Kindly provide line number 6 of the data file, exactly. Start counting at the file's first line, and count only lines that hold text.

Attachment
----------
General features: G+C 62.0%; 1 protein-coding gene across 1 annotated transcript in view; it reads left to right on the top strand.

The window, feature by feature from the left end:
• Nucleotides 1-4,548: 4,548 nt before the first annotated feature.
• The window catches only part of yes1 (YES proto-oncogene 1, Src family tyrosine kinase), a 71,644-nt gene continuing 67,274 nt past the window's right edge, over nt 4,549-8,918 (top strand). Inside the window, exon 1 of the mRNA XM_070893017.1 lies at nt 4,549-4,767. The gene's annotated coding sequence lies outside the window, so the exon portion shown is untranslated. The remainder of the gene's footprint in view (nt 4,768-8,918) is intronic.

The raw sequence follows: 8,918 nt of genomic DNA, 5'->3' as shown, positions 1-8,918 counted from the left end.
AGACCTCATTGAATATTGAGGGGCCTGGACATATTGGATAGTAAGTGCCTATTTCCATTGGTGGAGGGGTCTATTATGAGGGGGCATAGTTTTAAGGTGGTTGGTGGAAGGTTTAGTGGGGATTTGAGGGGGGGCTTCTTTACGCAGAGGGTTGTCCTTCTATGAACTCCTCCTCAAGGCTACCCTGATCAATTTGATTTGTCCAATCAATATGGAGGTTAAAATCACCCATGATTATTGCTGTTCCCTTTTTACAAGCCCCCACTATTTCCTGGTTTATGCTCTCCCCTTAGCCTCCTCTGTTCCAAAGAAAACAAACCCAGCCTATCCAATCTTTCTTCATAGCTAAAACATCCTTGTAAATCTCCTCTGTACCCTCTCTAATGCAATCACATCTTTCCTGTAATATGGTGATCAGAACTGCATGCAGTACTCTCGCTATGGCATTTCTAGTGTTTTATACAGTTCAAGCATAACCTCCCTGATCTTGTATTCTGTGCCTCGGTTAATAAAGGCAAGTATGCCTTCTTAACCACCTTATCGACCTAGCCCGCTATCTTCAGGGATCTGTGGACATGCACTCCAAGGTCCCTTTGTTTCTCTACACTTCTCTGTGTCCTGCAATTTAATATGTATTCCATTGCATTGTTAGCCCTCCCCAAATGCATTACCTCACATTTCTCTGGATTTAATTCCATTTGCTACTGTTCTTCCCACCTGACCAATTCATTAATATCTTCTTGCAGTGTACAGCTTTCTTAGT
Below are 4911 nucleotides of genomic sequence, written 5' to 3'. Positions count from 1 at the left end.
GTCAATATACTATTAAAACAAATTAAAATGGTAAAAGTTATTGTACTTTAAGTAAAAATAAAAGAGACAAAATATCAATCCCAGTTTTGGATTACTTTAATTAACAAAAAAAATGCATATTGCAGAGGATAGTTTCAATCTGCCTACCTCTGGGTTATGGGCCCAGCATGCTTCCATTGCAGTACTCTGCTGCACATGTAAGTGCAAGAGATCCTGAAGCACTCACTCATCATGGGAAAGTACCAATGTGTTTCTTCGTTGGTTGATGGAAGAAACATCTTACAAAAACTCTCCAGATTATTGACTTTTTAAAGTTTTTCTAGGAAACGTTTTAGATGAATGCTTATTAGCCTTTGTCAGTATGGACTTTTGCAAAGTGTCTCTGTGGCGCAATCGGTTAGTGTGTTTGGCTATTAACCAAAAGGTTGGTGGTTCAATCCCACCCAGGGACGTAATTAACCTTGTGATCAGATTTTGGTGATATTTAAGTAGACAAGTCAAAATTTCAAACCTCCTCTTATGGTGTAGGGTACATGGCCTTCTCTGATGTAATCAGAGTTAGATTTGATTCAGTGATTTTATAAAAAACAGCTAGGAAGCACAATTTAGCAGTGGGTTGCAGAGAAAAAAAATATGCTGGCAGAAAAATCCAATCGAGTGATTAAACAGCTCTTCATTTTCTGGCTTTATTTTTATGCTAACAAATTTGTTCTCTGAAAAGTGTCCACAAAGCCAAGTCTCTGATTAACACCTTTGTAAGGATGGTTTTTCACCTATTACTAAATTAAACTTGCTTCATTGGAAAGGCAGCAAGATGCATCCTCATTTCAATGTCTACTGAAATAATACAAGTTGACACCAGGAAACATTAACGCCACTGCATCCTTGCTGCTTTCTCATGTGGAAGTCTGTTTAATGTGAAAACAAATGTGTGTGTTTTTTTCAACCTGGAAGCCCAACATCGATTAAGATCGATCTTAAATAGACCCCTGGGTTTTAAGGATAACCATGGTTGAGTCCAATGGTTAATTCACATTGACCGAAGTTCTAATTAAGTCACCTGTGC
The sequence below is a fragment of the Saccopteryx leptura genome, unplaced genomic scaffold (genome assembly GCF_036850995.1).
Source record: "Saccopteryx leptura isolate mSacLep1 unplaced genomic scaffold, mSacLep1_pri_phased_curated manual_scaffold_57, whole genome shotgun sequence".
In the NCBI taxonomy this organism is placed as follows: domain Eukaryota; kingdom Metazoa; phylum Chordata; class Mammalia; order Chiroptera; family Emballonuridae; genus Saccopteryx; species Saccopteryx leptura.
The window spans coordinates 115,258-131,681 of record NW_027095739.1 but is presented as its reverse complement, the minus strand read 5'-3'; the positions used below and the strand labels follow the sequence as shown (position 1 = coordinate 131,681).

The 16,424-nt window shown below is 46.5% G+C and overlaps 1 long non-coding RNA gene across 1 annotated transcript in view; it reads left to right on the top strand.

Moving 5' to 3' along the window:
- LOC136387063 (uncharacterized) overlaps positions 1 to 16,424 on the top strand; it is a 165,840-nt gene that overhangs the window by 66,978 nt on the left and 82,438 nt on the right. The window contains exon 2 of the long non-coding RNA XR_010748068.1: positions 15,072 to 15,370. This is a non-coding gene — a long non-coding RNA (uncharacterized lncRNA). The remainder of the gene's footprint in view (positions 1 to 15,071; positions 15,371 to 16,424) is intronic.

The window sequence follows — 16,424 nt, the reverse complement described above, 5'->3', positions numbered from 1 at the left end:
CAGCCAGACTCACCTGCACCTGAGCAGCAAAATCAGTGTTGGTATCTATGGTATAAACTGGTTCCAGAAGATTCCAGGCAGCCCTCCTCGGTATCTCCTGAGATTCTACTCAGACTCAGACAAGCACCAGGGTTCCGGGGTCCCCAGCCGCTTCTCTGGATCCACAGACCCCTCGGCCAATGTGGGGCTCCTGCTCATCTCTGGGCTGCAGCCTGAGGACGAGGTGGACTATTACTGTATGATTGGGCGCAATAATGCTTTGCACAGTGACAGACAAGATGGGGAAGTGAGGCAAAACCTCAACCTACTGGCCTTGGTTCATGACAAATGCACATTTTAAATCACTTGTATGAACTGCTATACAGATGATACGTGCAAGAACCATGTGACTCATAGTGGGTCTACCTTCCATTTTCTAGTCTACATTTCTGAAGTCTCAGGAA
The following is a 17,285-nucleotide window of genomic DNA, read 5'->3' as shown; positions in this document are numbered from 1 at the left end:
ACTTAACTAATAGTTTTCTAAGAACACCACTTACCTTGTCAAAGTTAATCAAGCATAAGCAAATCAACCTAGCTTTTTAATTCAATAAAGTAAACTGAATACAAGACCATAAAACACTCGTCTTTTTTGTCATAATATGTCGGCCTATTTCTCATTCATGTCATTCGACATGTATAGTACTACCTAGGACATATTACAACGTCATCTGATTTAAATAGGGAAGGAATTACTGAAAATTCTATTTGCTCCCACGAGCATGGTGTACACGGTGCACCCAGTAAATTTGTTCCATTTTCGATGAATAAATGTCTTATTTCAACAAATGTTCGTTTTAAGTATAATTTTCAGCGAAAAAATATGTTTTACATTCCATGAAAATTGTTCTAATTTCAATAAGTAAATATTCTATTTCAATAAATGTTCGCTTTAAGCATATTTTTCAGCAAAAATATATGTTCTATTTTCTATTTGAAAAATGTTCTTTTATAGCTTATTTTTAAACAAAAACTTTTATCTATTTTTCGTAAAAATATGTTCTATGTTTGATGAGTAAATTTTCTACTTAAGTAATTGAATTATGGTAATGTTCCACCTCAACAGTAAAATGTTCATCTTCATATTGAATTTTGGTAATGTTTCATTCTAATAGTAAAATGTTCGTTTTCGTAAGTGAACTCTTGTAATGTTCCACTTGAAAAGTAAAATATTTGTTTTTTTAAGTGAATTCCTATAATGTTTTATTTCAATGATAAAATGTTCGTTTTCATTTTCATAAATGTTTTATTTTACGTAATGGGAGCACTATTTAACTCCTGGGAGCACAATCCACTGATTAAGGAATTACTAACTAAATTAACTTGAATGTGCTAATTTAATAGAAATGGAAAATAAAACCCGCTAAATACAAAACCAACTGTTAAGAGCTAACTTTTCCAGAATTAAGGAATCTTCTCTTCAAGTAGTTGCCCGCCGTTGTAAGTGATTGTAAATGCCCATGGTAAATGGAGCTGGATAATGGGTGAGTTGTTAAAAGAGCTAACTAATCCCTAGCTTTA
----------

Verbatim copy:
AGACCTCATTGAATATTGAGGGGCCTGGACATATTGGATAGTAAGTGCCTATTTCCATTGGTGGAGGGGTCTATTATGAGGGGGCATAGTTTTAAGGTGGTTGGTGGAAGGTTTAGTGGGGATTTGAGGGGGGGCTTCTTTACGCAGAGGGTTGTCCTTCTATGAACTCCTCCTCAAGGCTACCCTGATCAATTTGATTTGTCCAATCAATATGGAGGTTAAAATCACCCATGATTATTGCTGTTCCCTTTTTACAAGCCCCCACTATTTCCTGGTTTATGCTCTCCCCTTAGCCTCCTCTGTTCCAAAGAAAACAAACCCAGCCTATCCAATCTTTCTTCATAGCTAAAACATCCTTGTAAATCTCCTCTGTACCCTCTCTAATGCAATCACATCTTTCCTGTAATATGGTGATCAGAACTGCATGCAGTACTCTCGCTATGGCATTTCTAGTGTTTTATACAGTTCAAGCATAACCTCCCTGATCTTGTATTCTGTGCCTCGGTTAATAAAGGCAAGTATGCCTTCTTAACCACCTTATCGACCTAGCCCGCTATCTTCAGGGATCTGTGGACATGCACTCCAAGGTCCCTTTGTTTCTCTACACTTCTCTGTGTCCTGCAATTTAATATGTATTCCATTGCATTGTTAGCCCTCCCCAAATGCATTACCTCACATTTCTCTGGATTTAATTCCATTTGCTACTGTTCTTCCCACCTGACCAATTCATTAATATCTTCTTGCAGTGTACAGCTTTCTTAGT